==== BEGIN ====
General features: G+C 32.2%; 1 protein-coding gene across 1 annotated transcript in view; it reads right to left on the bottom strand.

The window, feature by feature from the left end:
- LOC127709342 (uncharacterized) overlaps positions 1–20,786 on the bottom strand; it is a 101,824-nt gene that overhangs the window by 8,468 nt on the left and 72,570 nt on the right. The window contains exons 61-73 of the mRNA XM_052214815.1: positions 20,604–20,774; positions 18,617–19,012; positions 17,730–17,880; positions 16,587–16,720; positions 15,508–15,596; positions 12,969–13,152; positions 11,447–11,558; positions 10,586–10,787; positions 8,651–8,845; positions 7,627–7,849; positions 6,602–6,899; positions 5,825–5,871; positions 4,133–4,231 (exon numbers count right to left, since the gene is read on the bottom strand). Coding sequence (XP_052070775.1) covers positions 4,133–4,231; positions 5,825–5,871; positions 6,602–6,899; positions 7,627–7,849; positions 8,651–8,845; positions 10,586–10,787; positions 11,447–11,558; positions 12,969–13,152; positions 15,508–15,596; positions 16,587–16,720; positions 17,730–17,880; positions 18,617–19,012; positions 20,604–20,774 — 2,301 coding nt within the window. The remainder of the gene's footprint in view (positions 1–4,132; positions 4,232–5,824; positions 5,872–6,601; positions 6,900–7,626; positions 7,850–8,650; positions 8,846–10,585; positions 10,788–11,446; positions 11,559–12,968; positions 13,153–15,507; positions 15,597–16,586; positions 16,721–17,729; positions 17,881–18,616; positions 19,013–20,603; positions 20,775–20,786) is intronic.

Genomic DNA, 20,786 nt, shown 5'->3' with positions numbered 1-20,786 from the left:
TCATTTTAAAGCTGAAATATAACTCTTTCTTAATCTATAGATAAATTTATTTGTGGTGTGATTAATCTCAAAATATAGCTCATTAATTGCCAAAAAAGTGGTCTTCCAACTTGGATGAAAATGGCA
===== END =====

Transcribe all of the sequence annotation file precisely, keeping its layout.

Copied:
General features: G+C 32.2%; 1 protein-coding gene across 1 annotated transcript in view; it reads right to left on the bottom strand.

The window, feature by feature from the left end:
- LOC127709342 (uncharacterized) overlaps positions 1–20,786 on the bottom strand; it is a 101,824-nt gene that overhangs the window by 8,468 nt on the left and 72,570 nt on the right. The window contains exons 61-73 of the mRNA XM_052214815.1: positions 20,604–20,774; positions 18,617–19,012; positions 17,730–17,880; positions 16,587–16,720; positions 15,508–15,596; positions 12,969–13,152; positions 11,447–11,558; positions 10,586–10,787; positions 8,651–8,845; positions 7,627–7,849; positions 6,602–6,899; positions 5,825–5,871; positions 4,133–4,231 (exon numbers count right to left, since the gene is read on the bottom strand). Coding sequence (XP_052070775.1) covers positions 4,133–4,231; positions 5,825–5,871; positions 6,602–6,899; positions 7,627–7,849; positions 8,651–8,845; positions 10,586–10,787; positions 11,447–11,558; positions 12,969–13,152; positions 15,508–15,596; positions 16,587–16,720; positions 17,730–17,880; positions 18,617–19,012; positions 20,604–20,774 — 2,301 coding nt within the window. The remainder of the gene's footprint in view (positions 1–4,132; positions 4,232–5,824; positions 5,872–6,601; positions 6,900–7,626; positions 7,850–8,650; positions 8,846–10,585; positions 10,788–11,446; positions 11,559–12,968; positions 13,153–15,507; positions 15,597–16,586; positions 16,721–17,729; positions 17,881–18,616; positions 19,013–20,603; positions 20,775–20,786) is intronic.

Genomic DNA, 20,786 nt, shown 5'->3' with positions numbered 1-20,786 from the left:
TCATTTTAAAGCTGAAATATAACTCTTTCTTAATCTATAGATAAATTTATTTGTGGTGTGATTAATCTCAAAATATAGCTCATTAATTGCCAAAAAAGTGGTCTTCCAACTTGGATGAAAATGGCA